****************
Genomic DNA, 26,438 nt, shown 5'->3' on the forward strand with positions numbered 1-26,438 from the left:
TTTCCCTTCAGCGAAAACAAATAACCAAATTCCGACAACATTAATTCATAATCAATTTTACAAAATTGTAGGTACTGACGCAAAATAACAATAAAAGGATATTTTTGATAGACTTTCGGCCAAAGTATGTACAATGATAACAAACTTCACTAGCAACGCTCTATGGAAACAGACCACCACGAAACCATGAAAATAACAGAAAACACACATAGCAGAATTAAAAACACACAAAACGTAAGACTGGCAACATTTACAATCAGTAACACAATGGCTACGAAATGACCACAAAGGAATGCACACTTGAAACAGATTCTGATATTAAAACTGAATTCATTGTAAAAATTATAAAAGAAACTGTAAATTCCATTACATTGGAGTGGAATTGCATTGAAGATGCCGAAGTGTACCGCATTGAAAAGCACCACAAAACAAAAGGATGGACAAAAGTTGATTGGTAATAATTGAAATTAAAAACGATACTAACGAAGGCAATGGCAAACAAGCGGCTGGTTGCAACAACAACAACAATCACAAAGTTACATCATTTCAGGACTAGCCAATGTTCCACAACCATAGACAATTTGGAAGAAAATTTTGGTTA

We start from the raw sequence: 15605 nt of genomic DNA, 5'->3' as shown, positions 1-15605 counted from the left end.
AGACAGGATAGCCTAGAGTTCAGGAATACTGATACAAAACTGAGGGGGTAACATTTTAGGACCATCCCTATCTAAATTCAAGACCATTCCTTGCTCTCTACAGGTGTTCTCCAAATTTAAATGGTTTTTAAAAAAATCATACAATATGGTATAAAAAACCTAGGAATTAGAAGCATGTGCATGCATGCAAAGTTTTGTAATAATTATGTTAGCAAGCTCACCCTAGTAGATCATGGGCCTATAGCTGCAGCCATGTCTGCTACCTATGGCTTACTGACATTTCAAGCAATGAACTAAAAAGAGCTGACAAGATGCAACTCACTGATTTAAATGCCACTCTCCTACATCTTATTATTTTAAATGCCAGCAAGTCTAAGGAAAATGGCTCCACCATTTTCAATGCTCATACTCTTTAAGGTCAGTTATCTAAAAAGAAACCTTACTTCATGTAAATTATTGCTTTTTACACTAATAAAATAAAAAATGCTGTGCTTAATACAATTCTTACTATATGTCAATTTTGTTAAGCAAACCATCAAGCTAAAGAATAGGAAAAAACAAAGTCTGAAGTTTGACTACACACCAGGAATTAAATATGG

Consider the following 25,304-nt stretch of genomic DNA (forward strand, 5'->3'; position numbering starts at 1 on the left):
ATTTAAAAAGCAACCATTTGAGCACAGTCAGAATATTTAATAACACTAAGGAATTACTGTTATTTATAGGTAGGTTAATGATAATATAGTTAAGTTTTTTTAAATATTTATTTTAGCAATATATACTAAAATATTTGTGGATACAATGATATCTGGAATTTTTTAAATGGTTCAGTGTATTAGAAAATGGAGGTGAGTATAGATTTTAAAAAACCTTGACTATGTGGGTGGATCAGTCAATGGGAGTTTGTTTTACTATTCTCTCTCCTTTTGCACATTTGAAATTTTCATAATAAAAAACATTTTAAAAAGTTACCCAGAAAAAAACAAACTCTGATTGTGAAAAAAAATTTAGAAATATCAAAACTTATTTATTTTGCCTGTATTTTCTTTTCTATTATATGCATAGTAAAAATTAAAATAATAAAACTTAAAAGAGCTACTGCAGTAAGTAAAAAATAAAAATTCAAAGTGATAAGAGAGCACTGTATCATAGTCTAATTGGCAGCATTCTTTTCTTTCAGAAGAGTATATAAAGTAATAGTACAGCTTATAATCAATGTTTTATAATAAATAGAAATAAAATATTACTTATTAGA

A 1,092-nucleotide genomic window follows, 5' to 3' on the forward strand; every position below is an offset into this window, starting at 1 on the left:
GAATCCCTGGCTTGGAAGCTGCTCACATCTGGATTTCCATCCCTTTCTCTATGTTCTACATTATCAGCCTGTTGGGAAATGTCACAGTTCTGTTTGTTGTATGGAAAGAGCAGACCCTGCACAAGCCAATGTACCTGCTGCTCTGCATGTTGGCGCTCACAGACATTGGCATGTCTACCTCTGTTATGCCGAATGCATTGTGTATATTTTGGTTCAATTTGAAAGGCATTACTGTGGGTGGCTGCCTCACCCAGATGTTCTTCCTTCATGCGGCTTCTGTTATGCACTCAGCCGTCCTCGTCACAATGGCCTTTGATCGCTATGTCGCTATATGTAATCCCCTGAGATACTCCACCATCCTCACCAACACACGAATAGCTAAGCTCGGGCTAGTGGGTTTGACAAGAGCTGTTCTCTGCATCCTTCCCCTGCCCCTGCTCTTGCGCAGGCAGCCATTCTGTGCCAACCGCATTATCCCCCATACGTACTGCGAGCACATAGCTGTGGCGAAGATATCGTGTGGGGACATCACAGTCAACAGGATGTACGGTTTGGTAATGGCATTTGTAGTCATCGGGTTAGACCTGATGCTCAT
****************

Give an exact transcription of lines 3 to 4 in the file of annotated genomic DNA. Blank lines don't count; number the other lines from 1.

We start from the raw sequence: 15605 nt of genomic DNA, 5'->3' as shown, positions 1-15605 counted from the left end.
AGACAGGATAGCCTAGAGTTCAGGAATACTGATACAAAACTGAGGGGGTAACATTTTAGGACCATCCCTATCTAAATTCAAGACCATTCCTTGCTCTCTACAGGTGTTCTCCAAATTTAAATGGTTTTTAAAAAAATCATACAATATGGTATAAAAAACCTAGGAATTAGAAGCATGTGCATGCATGCAAAGTTTTGTAATAATTATGTTAGCAAGCTCACCCTAGTAGATCATGGGCCTATAGCTGCAGCCATGTCTGCTACCTATGGCTTACTGACATTTCAAGCAATGAACTAAAAAGAGCTGACAAGATGCAACTCACTGATTTAAATGCCACTCTCCTACATCTTATTATTTTAAATGCCAGCAAGTCTAAGGAAAATGGCTCCACCATTTTCAATGCTCATACTCTTTAAGGTCAGTTATCTAAAAAGAAACCTTACTTCATGTAAATTATTGCTTTTTACACTAATAAAATAAAAAATGCTGTGCTTAATACAATTCTTACTATATGTCAATTTTGTTAAGCAAACCATCAAGCTAAAGAATAGGAAAAAACAAAGTCTGAAGTTTGACTACACACCAGGAATTAAATATGG